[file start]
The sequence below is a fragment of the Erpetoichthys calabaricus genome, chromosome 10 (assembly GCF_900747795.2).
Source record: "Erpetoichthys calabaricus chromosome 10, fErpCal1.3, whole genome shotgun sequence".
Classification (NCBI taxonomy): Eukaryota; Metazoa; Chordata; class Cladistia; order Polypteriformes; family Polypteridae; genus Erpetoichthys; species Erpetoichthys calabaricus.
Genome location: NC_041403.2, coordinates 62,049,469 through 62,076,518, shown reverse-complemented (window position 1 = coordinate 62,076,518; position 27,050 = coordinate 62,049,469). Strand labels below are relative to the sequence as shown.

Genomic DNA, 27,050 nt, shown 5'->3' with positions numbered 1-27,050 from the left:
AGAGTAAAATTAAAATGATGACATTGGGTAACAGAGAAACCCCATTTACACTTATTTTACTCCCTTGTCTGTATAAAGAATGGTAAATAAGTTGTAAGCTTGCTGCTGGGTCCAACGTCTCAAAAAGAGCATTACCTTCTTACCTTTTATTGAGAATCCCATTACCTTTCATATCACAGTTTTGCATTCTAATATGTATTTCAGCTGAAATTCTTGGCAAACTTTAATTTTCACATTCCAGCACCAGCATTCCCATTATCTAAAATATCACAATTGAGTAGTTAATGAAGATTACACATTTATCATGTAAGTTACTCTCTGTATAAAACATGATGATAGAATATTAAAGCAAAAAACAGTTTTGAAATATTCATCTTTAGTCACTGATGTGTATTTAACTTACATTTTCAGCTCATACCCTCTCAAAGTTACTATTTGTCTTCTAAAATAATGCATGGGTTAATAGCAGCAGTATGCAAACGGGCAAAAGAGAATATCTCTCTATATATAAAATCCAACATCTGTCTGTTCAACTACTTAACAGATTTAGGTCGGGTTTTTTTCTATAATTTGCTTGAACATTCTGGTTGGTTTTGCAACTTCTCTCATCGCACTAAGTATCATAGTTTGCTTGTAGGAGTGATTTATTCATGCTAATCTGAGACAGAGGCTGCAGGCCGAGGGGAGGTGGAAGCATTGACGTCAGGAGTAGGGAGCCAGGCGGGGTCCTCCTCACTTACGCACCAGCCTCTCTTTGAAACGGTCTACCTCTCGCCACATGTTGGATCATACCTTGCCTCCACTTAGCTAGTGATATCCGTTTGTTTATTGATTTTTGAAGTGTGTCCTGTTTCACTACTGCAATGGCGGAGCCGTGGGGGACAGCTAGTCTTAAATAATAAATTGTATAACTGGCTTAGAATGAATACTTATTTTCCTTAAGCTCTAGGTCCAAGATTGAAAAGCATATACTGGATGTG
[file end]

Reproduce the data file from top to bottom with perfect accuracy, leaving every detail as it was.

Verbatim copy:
The sequence below is a fragment of the Erpetoichthys calabaricus genome, chromosome 10 (assembly GCF_900747795.2).
Source record: "Erpetoichthys calabaricus chromosome 10, fErpCal1.3, whole genome shotgun sequence".
Classification (NCBI taxonomy): Eukaryota; Metazoa; Chordata; class Cladistia; order Polypteriformes; family Polypteridae; genus Erpetoichthys; species Erpetoichthys calabaricus.
Genome location: NC_041403.2, coordinates 62,049,469 through 62,076,518, shown reverse-complemented (window position 1 = coordinate 62,076,518; position 27,050 = coordinate 62,049,469). Strand labels below are relative to the sequence as shown.

Genomic DNA, 27,050 nt, shown 5'->3' with positions numbered 1-27,050 from the left:
AGAGTAAAATTAAAATGATGACATTGGGTAACAGAGAAACCCCATTTACACTTATTTTACTCCCTTGTCTGTATAAAGAATGGTAAATAAGTTGTAAGCTTGCTGCTGGGTCCAACGTCTCAAAAAGAGCATTACCTTCTTACCTTTTATTGAGAATCCCATTACCTTTCATATCACAGTTTTGCATTCTAATATGTATTTCAGCTGAAATTCTTGGCAAACTTTAATTTTCACATTCCAGCACCAGCATTCCCATTATCTAAAATATCACAATTGAGTAGTTAATGAAGATTACACATTTATCATGTAAGTTACTCTCTGTATAAAACATGATGATAGAATATTAAAGCAAAAAACAGTTTTGAAATATTCATCTTTAGTCACTGATGTGTATTTAACTTACATTTTCAGCTCATACCCTCTCAAAGTTACTATTTGTCTTCTAAAATAATGCATGGGTTAATAGCAGCAGTATGCAAACGGGCAAAAGAGAATATCTCTCTATATATAAAATCCAACATCTGTCTGTTCAACTACTTAACAGATTTAGGTCGGGTTTTTTTCTATAATTTGCTTGAACATTCTGGTTGGTTTTGCAACTTCTCTCATCGCACTAAGTATCATAGTTTGCTTGTAGGAGTGATTTATTCATGCTAATCTGAGACAGAGGCTGCAGGCCGAGGGGAGGTGGAAGCATTGACGTCAGGAGTAGGGAGCCAGGCGGGGTCCTCCTCACTTACGCACCAGCCTCTCTTTGAAACGGTCTACCTCTCGCCACATGTTGGATCATACCTTGCCTCCACTTAGCTAGTGATATCCGTTTGTTTATTGATTTTTGAAGTGTGTCCTGTTTCACTACTGCAATGGCGGAGCCGTGGGGGACAGCTAGTCTTAAATAATAAATTGTATAACTGGCTTAGAATGAATACTTATTTTCCTTAAGCTCTAGGTCCAAGATTGAAAAGCATATACTGGATGTG